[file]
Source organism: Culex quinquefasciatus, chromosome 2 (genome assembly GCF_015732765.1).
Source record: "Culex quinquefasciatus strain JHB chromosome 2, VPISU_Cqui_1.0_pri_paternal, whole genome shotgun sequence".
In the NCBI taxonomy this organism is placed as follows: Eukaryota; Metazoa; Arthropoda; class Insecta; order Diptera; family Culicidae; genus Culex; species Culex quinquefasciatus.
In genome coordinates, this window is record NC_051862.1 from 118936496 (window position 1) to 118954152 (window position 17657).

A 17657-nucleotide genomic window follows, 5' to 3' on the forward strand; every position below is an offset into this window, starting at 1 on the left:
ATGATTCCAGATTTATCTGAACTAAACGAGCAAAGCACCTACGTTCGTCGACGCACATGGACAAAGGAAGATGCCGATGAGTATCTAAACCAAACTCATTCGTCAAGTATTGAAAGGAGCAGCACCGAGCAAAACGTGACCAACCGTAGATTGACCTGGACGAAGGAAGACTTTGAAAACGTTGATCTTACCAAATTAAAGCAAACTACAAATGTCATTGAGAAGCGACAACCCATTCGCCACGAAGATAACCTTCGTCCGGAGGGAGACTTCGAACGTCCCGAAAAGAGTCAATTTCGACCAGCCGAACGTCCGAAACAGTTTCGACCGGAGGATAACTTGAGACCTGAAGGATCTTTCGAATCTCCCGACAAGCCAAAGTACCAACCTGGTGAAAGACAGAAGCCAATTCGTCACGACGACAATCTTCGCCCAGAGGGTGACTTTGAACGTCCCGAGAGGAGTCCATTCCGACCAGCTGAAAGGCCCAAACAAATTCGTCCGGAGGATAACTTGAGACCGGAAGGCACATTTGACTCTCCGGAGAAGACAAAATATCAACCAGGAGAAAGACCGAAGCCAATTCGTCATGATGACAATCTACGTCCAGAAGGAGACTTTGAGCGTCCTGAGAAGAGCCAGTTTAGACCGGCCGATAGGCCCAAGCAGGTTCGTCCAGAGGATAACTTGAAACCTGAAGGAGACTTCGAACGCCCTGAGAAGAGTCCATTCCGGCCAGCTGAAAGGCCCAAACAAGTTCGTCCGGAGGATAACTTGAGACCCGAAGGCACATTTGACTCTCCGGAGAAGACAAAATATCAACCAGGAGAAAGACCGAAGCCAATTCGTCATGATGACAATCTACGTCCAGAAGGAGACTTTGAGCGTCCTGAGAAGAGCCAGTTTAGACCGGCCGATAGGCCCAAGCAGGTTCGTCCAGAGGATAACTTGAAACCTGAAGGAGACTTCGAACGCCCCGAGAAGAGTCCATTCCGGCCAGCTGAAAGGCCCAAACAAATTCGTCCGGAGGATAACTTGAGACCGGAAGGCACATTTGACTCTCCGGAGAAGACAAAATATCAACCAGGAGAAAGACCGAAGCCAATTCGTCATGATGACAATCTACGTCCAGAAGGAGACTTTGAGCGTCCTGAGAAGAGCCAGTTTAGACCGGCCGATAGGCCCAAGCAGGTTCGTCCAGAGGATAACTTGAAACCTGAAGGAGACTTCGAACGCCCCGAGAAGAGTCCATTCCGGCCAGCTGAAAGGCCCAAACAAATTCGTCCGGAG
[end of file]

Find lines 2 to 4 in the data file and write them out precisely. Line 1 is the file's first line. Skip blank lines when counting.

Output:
Source record: "Culex quinquefasciatus strain JHB chromosome 2, VPISU_Cqui_1.0_pri_paternal, whole genome shotgun sequence".
In the NCBI taxonomy this organism is placed as follows: Eukaryota; Metazoa; Arthropoda; class Insecta; order Diptera; family Culicidae; genus Culex; species Culex quinquefasciatus.
In genome coordinates, this window is record NC_051862.1 from 118936496 (window position 1) to 118954152 (window position 17657).